The U.S. Food and Drug Administration (FDA) has granted approval for feeding Rumensin to dairy cows in component-feeding systems. These systems include supplements that are fed in the parlor, in electronic feeders or as a topdress. The minimum feeding rate for these supplements, which can be fed both to dairy cows on pasture and dairy cows in confinement, is one pound per head per day.

The new label for Rumensin has updated mixing and feeding directions for these supplements, which the FDA calls Type C medicated feeds. In addition, the directions now include individual-cow ranges for Rumensin feeding, with levels from 185 mg/hd/day to 660 mg/hd/day approved for lactating cows and from 115 mg/hd/day to 410 mg/hd/day approved for dry cows.

"These label changes provide added flexibility and helpful guidelines when feeding Rumensin to increase milk-production efficiency," says Howard Green, dairy technical alliance manager, Elanco Animal Health. "As a result, even more dairy producers will be able to help their cows get more energy from every pound of feed they eat. And they'll see the greatest benefits when feeding Rumensin continuously to both lactating and dry cows, just as indicated on the FDA-approved label."

Nutritionists and producers may continue to feed Rumensin to lactating and dry cows in TMRs at a rate of from 11 g/ton to 22 g/ton on a 100 percent dry matter basis.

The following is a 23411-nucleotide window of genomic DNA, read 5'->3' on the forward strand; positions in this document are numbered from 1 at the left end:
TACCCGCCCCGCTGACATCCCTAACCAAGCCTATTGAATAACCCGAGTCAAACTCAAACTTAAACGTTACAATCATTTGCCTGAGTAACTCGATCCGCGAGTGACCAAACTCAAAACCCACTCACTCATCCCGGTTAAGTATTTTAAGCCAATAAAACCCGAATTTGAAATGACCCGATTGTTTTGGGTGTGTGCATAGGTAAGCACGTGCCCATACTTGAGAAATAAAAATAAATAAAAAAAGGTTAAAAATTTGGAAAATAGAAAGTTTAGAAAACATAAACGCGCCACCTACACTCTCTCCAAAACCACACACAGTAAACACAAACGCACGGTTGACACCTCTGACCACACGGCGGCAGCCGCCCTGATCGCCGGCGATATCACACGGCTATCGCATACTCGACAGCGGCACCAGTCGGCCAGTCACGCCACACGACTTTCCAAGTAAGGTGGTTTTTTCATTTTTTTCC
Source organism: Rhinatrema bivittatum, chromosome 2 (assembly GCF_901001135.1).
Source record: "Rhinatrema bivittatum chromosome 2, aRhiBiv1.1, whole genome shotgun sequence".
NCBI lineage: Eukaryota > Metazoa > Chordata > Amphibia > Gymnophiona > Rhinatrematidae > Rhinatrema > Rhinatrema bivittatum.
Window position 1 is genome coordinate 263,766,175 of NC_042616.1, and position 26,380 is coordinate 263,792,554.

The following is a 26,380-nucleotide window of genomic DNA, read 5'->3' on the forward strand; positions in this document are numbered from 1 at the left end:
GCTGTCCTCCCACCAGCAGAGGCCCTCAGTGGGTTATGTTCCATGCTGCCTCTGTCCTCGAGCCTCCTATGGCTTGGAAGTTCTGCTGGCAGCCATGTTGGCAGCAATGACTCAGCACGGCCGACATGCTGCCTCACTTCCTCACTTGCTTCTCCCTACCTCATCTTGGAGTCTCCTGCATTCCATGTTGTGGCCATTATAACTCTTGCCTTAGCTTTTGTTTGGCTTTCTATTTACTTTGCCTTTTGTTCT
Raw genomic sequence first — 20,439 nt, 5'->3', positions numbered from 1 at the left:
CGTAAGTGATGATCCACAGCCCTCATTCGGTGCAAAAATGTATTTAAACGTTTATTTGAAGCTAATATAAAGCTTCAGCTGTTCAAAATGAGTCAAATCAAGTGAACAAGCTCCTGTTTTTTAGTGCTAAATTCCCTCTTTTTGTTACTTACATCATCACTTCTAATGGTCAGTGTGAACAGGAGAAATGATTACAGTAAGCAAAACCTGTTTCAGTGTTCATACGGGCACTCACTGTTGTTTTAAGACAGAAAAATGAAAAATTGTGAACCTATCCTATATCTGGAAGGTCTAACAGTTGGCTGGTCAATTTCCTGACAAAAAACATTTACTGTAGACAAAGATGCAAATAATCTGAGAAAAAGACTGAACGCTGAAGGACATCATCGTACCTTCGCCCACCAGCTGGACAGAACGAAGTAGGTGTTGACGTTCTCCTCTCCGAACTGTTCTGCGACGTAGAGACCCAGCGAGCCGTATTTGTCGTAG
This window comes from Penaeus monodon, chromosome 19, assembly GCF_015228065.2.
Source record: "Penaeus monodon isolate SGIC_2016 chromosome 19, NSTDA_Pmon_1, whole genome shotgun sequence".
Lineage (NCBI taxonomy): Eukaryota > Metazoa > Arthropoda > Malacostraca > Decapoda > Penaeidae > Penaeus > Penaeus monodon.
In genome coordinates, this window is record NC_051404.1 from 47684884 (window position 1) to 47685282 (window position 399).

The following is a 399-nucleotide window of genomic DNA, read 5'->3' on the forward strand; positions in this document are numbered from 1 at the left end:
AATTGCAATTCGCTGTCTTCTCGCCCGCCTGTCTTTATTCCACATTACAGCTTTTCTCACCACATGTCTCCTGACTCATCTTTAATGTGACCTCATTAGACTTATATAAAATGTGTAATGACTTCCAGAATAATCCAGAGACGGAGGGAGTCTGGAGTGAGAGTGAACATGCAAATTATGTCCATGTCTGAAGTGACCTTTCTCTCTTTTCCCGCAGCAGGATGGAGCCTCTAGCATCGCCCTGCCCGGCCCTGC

In addition, The FDA also has expanded the Rumensin label to allow feeding it to dairy replacement heifers that are raised in drylots. This is in addition to heifers raised on pastures who could already be fed Rumensin. The feeding directions for heifers remain the same - from 50 mg/hd/day to 200 mg/hd/day with the Rumensin concentration in Type C medicated feeds ranging from 25 g/ton to 400 g/ton.

"With more and more dairy heifers being raised in confinement situations - such as on drylots, this expansion of Rumensin's label claim creates an important new opportunity," adds Green. "Now producers can profit from both the increased weight gain and the coccidiosis control that comes from feeding Rumensin to heifers in drylots. And, they can enjoy the convenience of feeding a single ionophore to help meet the energy needs of dairy cows and growing heifers."

To read the label in its entirety, visit www.Rumensindairy.com. Rumensin can be purchased through traditional animal-health and nutrient-supplier companies.

Elanco Animal Health